For the parks route, we leave the Shores neighborhood at Alum Crossing Drive. We carefully cross South Old State Road (this takes a while, and was a lot easier before the stay at home order ended – now traffic is picking back up again!) and head into the neighborhood. Cruise along on Alum Crossing, turn left on Snapdragon and soon you’ll see Ro Park on your right.

Although playground equipment is still closed and cordoned off, there’s a cute little nature trail adjacent to Ro Park that is worth a ride or walk through. Exit Ro Park at the back and you’ll find yourself on Blue Holly Drive. Head right to follow that around, and you’ll find yourself at Glen Oak Park, a much larger recreational area with a sledding hill (also fun for running up and rolling down, or even riding bikes up and down), fish ponds and tons of bike trails.

Glen Oak Park also has a nice sized wooded nature preserve with walking paths, a bog, benches and tons of wild birds and indigenous plant life. Ride to the back of Glen Oak Park on the bike trails and you’ll end up at the fish pond, where you can fish or just throw crumbs to the fish (they will eat almost anything!)

Exit Glen Oak Park on the far left side and the bike trails will follow along the train tracks, then ultimately end up at a safety crossing at Orange Road. (For a shortcut, you can cruise past Glen Oak Park’s entrance, turn left on Marigold and then right on Trellium. Then hop up onto the sidewalk on your right and follow that bike trail, forking to the left at one point. This will leave you off directly across from Orange Township Park’s entrance.) Cross safely and easily here to head into Orange Township Hall Park, where there are more fun trails, lots of hills and two lovely big ponds.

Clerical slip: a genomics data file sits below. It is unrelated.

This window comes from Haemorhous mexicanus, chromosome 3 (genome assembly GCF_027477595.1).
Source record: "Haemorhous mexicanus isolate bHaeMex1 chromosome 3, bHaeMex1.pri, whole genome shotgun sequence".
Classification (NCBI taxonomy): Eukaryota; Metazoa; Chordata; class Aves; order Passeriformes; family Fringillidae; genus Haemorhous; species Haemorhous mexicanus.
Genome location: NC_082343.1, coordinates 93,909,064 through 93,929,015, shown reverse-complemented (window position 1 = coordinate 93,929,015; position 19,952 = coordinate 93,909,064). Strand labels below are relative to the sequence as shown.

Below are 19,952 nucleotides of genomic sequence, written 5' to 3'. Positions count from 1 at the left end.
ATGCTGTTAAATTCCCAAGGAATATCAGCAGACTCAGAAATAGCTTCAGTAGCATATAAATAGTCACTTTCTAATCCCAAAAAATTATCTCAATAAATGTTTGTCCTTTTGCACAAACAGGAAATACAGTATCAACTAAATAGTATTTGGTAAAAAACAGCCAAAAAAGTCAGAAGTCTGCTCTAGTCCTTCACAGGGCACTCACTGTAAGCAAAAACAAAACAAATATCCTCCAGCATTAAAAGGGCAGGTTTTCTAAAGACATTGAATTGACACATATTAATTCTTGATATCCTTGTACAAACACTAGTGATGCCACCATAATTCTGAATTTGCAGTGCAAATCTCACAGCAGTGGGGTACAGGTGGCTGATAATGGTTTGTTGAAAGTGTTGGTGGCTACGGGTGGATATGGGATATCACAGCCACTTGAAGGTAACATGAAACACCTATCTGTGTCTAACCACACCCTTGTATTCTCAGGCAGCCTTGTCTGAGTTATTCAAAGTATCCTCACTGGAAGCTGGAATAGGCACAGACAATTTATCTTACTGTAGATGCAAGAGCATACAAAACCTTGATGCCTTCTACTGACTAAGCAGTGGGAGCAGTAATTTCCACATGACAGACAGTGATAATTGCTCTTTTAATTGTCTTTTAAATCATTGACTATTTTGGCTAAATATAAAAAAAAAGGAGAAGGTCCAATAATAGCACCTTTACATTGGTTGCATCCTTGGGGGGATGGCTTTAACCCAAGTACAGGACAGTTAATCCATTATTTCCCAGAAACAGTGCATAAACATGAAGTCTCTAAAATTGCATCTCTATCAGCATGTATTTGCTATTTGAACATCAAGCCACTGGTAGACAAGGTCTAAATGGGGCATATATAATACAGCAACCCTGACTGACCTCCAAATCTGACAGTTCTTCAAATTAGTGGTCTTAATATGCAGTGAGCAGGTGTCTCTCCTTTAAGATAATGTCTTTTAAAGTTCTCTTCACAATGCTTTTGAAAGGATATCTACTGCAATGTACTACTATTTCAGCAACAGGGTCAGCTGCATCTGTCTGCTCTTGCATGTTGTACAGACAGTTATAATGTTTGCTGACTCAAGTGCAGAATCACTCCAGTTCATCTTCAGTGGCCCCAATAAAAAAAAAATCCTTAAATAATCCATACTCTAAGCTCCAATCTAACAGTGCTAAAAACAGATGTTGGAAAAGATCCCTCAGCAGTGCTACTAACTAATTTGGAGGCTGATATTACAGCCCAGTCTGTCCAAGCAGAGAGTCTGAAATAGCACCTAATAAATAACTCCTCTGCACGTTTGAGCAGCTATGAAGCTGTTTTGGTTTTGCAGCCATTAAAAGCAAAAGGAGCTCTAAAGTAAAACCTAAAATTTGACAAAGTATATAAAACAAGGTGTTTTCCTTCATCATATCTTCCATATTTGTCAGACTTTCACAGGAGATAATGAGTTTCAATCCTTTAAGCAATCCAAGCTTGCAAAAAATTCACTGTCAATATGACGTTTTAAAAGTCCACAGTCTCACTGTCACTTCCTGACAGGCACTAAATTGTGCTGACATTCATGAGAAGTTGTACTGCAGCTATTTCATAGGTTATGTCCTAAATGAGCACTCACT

5. “Downtown Lewis Center.” If you’ve had enough of nature trails, parks and ponds, here’s something completely different. From the back of Glen Oak Park (#4 above), this time take the trails heading to the right. Follow along a lovely bike trail that includes several boardwalk areas with water alongside, then continues alongside several fields and the train tracks.

Keep following the bike path and you’ll eventually turn left to cross over the train tracks and head down into the original Lewis Center village that some call “downtown Lewis Center.” We love cruising up and down these quaint streets; be sure to watch for the black squirrels that make their home in the tall, old trees here.

This little Lewis Center village is far older and more authentic than the typical Lewis Center developments. I find it utterly charming. There are multiple adorable churches and older homes with glorious gardens; the whole village is redolent with the charms of yesteryear. It’s quite a counterpoint to the Evans Farm development across Lewis Center Rd., with its million-dollar homes and faux-downtown feel!

To cruise back to the Shores a shorter way, without going all the way back to Glen Oak, simply take the same return bike path but when you get to a sharp left turn in the path, take that instead of continuing straight. That left-side path brings you right into the Villages of Alum Creek neighborhood, where you can GPS or intuit your way over to Parklawn and back across South Old State to the Shores.

So, there you have it! Five or more spectacular bike rides all throughout the Lewis Center area near South Old State and Lewis Center Road. Have you ridden any of these, and do you know of other bike paths and trails in our area? Feel free to drop me a note in the comments below or over on Facebook – I’d love more ideas and inspiration to continue getting out on our bikes this summer!

Hi there 👋
Thanks for reading!

Sign up to receive more awesome content in your inbox every Friday.

We don’t spam! Unsubscribe at any time - no hard feelings.

About the author

Proud and loving midlife mama. Lucky and devoted wife. Dog, cat and snake mom. Travel nut. Natural born writer. PR and social media pro by day - tattoo doula by night.


Comments are closed.

Social media & sharing icons powered by UltimatelySocial